No single chart or empirical test can “prove” the case that secular stagnation is due to demand deficiency. Rather the case rests on a historical analysis of multiple pieces of evidence, which (as I argue for the U.S.) all point in the same direction: the slowdown in productivity growth reflects a demand (management) crisis, with the ‘under-consumption’ driven by stagnating real wages, rising inequality and greater job insecurity and polarization.

      OTOH, he does rather badly miss on the issue of where to place the blame;

      Stagnation is a sad instance of iatrogenesis: a pathology caused by the exact economist experts whose task it is to improve the economy’s health. To fail better, we must try again and discard ‘decided opinion’ that secular stagnation is an exclusively supply-side phenomenon and recognize that demand drives growth ‘all the way’

      I believe that most NC readers see clearly the fault lies with those who employ the ‘economist experts’ as tools to further their interests, it is clear, they do not see their task as improving the economy’s health, but rather, making themselves rich.

      IOW, Paul Krugman, and the rest of the supposed ‘economic experts’ do not inform Jamie Diamond’s economic outlook and decision making, they cheer-lead for those decisions because that’s their job.

      Reply
      1. Grachguy

        I actually agree that he gets much right. I do think the Post-Keynesians understand the economy a lot better than the Neo-Classical and New-Keynesian ideologues and I regularly read their work (I’m a big Steve Keen fan for example). I think my major critique of the demand centered analysis is that ignores the role of profit in investment. I remain somewhat unconvinced that the slowdown in capitalist economies is primarily due to underconsumption and not to other factors like eg profit. I’ve read good Marxist critiques of underconsumption theory of crisis from Michael Roberts and Boffy as two examples.
        I also think that Post-Keynesians are wrong to dispose so easily of value theory, especially the labor theory of value (which at the very least has not been soundly defeated as the mainstream claims and retains good empirical and historical agreement).

        Reply
    3. RabidGandhi

      You wrote

      The author claims that a rogue group of elite economists have hijacked the economy and led us down a pathway to stagnation. The remedy is to kick out the sophists and put new, smarter people in charge of the economy.

      No that is not Storm’s argument. He wrote textually

      …we must try again and discard ‘decided opinion’ that secular stagnation is an exclusively supply-side phenomenon and recognize that demand drives growth ‘all the way’. Without new economic thinking, macro policy will retain its deflationary biases and secular stagnation remains the ‘normal’.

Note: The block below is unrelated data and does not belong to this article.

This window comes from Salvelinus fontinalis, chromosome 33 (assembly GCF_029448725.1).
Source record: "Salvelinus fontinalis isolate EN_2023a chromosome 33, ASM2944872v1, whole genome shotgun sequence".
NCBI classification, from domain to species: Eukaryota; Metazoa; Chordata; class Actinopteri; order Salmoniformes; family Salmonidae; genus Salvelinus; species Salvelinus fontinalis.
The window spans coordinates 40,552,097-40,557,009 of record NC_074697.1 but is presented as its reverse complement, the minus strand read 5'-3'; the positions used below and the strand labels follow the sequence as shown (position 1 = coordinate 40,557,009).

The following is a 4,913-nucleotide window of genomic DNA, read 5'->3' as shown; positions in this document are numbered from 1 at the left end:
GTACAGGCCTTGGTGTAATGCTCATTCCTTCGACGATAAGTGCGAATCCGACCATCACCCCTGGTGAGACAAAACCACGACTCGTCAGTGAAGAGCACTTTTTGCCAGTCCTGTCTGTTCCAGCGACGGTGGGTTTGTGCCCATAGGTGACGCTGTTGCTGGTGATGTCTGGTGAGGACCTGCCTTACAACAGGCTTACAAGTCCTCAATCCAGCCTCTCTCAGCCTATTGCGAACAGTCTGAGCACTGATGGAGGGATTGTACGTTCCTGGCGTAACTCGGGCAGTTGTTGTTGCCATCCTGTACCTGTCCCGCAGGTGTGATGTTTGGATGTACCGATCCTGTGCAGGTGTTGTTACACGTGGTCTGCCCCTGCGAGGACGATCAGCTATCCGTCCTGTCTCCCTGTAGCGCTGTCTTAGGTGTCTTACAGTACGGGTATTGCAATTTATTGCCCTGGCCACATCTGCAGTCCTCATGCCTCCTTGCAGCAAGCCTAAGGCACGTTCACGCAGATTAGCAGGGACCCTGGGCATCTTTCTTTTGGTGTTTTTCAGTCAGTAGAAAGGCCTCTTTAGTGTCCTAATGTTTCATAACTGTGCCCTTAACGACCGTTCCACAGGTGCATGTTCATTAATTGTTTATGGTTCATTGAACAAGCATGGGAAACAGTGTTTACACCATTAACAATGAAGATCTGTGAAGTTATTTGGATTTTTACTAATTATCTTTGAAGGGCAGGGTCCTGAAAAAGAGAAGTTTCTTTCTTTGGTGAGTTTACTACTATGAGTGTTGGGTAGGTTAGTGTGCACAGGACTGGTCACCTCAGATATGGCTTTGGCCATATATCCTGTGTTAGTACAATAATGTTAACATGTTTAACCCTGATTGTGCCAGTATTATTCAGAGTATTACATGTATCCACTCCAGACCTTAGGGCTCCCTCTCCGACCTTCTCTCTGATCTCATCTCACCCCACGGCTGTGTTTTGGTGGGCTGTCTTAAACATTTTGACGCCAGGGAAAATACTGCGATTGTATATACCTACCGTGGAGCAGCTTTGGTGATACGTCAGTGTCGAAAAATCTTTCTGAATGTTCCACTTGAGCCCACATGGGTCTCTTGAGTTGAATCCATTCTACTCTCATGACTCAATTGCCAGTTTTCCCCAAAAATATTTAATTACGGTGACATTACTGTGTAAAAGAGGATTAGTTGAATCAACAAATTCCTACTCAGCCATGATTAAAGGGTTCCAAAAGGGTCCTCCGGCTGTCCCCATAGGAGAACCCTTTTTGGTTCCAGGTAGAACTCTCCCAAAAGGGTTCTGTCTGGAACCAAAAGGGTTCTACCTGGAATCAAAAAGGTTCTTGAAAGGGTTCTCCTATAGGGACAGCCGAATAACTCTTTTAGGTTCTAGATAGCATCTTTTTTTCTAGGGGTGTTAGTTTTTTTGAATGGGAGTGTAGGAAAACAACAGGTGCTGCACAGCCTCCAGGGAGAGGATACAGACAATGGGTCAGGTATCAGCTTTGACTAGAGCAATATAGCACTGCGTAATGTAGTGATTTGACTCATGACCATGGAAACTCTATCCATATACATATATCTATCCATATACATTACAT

He is not proposing new economists, he is calling for a correction of incorrect economic theory, just as you are. Does Storm believe, as you do (and I do too) that “the reality of capitalist institutions: the belief systems and institutions are guided primarily by the needs of the powerful”? Perhaps, but is it necessary to make that explicit everytime one writes an article to rebuke an incorrect doctrine?

      That aside, I would be interested to hear how Post-Keynesians ignore profit to favour demand. For example, one of Storm’s key points is

      that business investment is overwhelmingly influenced by not by interest rates, but by ‘accelerator effects’ operating through aggregate demand


      I.e., businesses invest where they think they can obtain profit, and to obtain profit, businesses need customers (demand). If customers don’t have money, the profit motive disappears. How does this framework “seem to ignore [profit] in favor of demand”?

      Reply
    4. Grayce

      What is the effect of executive salaries that have silently risen from 40% of average worker salary to 400% and sometimes 1000% over the last two decades? Capital is external to the multiple “chiefs”: executive officer, operating officer, financial officer, information officer and more. As directors of other corporations, they are also in place to approve salaries across the board, including the not-for-profits.
      The balance sheet has used downsizing to make executive salary+bonus less noticeable, and the shifting of risk in medical benefits followed. All of this is part of “The Economy” but it does not show up in the analyses. It is significant that CEOs are bonused on the bottom line and not on real revenue.

      Reply
  12. Oregoncharles

    “: “Ever tried. Ever failed. No matter. Try again. Fail again. Fail better.””
    Hmmm – it’s off-topic, but this applies to politics, too. There are many ways to put it, like “trying the same thing while expecting different results.”

    It’s so obviously wrong that it reveals a hidden, maybe unconscious agenda.

    Reply
  13. Oregoncharles

    ” But the real problem is the alarming steady decline in total-factor-productivity (TFP) growth, the main component of potential output growth.”

    The Law of Diminishing Returns. Also, evidence that computers do not in fact increase productivity overall, something I’ve seen claimed elsewhere. They certainly don’t increase mine. It’s a good question what they actually do.